US President Donald Trump's White House describes policy priorities on trade, foreign policy, and the economy

Jasper Jolly
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President Donald Trump Confirms Defense Secretary James Mattis
Donald Trump has started executive actions as US President (Source: Getty)

Donald Trump’s team have taken over the levers of power, with the new President looking to reshape Washington politics in his image.

Among the first actions once Trump was sworn in was taking control over the official White House website, where his team have given some signs of their priorities in office.

While Trump has continued to use his personal Twitter account to document the inauguration ceremony and celebrations afterwards, he has also set in motion some of the policies he promised on the campaign trail.

One of the very first was an executive order for healthcare agencies to "waive, defer, grant exemptions from or delay the implementation of" policies related to the Affordable Care Act. Colloquially known as Obamacare, it currently provides health insurance to many American citizens who were not previously covered.

Read more: Donald Trump as US President: The world reacts

The new website boasts six more overlapping “top issues”.

Energy and climate change

Top of the bill is a change which offers a complete repudiation of one of Barack Obama’s signature achievements as President: an “America First Energy Plan”.

Trump has railed against energy policy which shuts down carbon emissions-heavy mining, particularly for coal. He has promised to bring back jobs in places such as West Virginia and Pennsylvania where the decline in the coal industry has left some towns with high unemployment and few job prospects.

He also wants to drill for the “estimated $50 trillion in untapped shale, oil, and natural gas reserves” in the US, according to the White House site.

The section on climate change has been completely removed from the site. The only reference to the climate in Trump’s energy plan is his desire to repeal the Climate Action Plan. Trump previously tweeted that climate change was a “hoax” invented by China.

Foreign policy

Part of the motivation for the fossil fuels plan is to reduce the US’s reliance on foreign countries (via imported energy). So it goes for foreign relations in general, with an “America First Foreign Policy”.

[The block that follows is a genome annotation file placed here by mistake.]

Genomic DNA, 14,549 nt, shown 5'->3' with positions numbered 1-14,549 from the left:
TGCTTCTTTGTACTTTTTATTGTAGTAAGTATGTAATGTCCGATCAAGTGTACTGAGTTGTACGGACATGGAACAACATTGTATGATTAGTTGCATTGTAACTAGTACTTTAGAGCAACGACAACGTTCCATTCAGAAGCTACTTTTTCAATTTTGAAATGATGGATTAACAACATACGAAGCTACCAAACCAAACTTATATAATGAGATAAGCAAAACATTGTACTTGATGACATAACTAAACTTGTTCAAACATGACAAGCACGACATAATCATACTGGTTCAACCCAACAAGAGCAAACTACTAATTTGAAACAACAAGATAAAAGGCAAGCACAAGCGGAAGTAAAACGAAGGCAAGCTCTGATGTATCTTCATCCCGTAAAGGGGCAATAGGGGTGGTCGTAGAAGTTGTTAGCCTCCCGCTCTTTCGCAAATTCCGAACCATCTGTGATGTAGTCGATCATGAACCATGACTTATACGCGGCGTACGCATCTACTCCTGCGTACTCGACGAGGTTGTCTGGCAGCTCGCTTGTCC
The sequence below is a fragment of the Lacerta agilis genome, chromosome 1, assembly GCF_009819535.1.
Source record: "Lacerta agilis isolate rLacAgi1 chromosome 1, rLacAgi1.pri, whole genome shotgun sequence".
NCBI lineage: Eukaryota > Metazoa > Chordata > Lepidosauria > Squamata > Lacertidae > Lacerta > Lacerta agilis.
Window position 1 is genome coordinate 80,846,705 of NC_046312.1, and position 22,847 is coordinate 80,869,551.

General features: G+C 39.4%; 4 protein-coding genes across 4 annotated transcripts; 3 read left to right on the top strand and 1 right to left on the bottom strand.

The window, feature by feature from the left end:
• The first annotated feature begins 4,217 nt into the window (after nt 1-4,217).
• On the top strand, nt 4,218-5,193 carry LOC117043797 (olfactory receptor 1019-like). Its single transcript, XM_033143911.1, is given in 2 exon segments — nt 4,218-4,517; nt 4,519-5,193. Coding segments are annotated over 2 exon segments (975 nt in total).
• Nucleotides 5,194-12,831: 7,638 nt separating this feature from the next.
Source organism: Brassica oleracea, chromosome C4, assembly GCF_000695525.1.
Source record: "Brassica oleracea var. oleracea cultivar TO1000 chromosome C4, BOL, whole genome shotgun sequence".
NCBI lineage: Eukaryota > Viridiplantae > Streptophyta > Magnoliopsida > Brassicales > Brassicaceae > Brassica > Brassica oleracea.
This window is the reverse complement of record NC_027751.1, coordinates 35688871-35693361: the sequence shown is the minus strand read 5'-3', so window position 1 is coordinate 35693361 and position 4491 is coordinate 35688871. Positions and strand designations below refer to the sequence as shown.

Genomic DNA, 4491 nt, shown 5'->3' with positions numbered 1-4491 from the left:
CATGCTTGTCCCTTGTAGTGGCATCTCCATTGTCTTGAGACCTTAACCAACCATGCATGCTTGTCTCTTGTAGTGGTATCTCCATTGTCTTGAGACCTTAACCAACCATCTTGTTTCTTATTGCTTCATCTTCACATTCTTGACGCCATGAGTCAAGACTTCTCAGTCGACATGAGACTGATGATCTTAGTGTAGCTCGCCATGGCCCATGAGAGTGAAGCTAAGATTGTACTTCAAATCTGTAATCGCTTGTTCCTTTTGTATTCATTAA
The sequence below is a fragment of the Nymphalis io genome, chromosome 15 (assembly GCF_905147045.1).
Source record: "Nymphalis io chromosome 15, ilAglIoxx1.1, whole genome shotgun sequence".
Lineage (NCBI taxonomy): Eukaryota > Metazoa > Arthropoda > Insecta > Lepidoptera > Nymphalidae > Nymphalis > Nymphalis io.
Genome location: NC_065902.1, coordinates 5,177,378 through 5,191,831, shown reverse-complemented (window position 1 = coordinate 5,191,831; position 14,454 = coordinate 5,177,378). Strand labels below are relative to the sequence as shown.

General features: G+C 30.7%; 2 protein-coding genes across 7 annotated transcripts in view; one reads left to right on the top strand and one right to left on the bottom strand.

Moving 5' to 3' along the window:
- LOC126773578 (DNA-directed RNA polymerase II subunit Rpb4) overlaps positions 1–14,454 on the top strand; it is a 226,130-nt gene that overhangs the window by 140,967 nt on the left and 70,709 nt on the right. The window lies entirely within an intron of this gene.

Destroying Isis will be the “highest priority” for Trump, with the possibility of coalitions mentioned. This may open the door for greater cooperation with Russia, which has been active in supporting the Syrian regime in fighting against Isis as well as other rebels.

This will be achieved by an expanded military. The White House site says he will “rebuild” it while increasing the support for veterans. He has also promised a new missile defence system to protect against North Korea and Iran.


Renegotiating trade deals that allegedly harm US interests was another of Trump’s signature promises. His experience as a businessman will make him a stronger negotiator, he says.

The site promises to “return millions of jobs to America’s shores” by renegotiating the North American Free Trade Agreement (NAFTA) with Canada and Mexico and identifying “trade violations”.

The latter could be a reference to China, which Trump accused of using currency manipulation to undermine US manufacturing.

Jobs and growth

Investors have been keenly listening out for signs of Trump’s economic policies. Promises of massive infrastructure spending and tax cuts prompted a massive sell-off in bonds as money poured into stocks.

So far there is little sign of more detail on how this will be achieved, but Trump has committed to a “bold plan to create 25 million new American jobs in the next decade and return to four per cent annual economic growth”.

Economists doubt this will be possible without inflation increasing markedly in an economy close to full employment. Large corporate and individual tax cuts are promised, but there is no more detail at this point.

Likewise he has promised to identify “job-killing” regulations, without specifying which ones will go.

Law enforcement

Trump is keen to identify himself as a law and order President. He has vowed to end the “dangerous anti-police atmosphere” and to stop efforts to control guns at “every level of the judicial system”.

This may be a reference to his Supreme Court nomination, which would allow him to appoint a conservative to the currently empty seat.

And this section reiterates one of his most infamous policies: to build a border wall with Mexico.

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